Andrés Manuel López Obrador, the president-elect of Mexico, recently announced that the fate of the new Mexico City airport designed by Foster + Partners will be decided by a public referendum to be held in October of this year. Mexican citizens will be able to decide in a vote whether or not the airport should be canceled.
López Obrador, or AMLO as he is also known, led a fiery campaign for president. He trumpeted leftist and populists messages while attacking corruption that he said was endemic in the Mexican government. The New Mexico City International Airport (NAICM) was, he said, mismanaged and marked by excessive and wasteful spending, and he promised to shut down the project if elected. López Obrador has proposed that an existing military airbase be converted to civilian use instead of completing construction on the new airport. The vote is scheduled for the last week of October even though López Obrador will not formally take office until December 1 of this year.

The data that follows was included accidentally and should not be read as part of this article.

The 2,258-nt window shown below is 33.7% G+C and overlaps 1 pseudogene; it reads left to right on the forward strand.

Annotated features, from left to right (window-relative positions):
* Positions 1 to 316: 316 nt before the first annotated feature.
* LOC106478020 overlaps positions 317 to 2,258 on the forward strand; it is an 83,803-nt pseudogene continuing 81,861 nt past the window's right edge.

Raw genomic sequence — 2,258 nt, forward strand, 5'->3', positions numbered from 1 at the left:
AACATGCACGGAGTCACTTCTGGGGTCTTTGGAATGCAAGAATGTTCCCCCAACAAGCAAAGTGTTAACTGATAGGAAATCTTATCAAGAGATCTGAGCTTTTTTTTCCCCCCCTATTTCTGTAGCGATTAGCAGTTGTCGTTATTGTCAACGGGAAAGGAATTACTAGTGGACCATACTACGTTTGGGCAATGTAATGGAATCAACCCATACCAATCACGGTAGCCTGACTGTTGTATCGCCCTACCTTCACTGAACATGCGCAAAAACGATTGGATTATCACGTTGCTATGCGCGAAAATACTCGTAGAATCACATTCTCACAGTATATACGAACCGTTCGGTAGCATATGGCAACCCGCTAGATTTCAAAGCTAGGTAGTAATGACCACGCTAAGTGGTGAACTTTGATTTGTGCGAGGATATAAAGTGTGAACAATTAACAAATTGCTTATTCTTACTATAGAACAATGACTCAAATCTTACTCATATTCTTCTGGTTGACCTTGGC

The project, which was won by Foster + Partners in 2014, is well under construction, and stopping it now would mean losing about US$5 billion already spent. The project is estimated to cost US$13 billion in total, and its first phase has been scheduled to open in 2020.
Foster + Partners’ design features a massive undulating canopy with an exposed space frame underneath. In renderings, the roof surface allows dappled light to come through large open spans between large footings where the canopy touches down to the ground.
Arup is the project’s structural engineer, Mexican firm fr-ee is the local collaborating architect, and Grupo de Diseno Urbano is the landscape architect. The airport is planned to handle 66 million passengers annually and cover an area of approximately eight million square feet.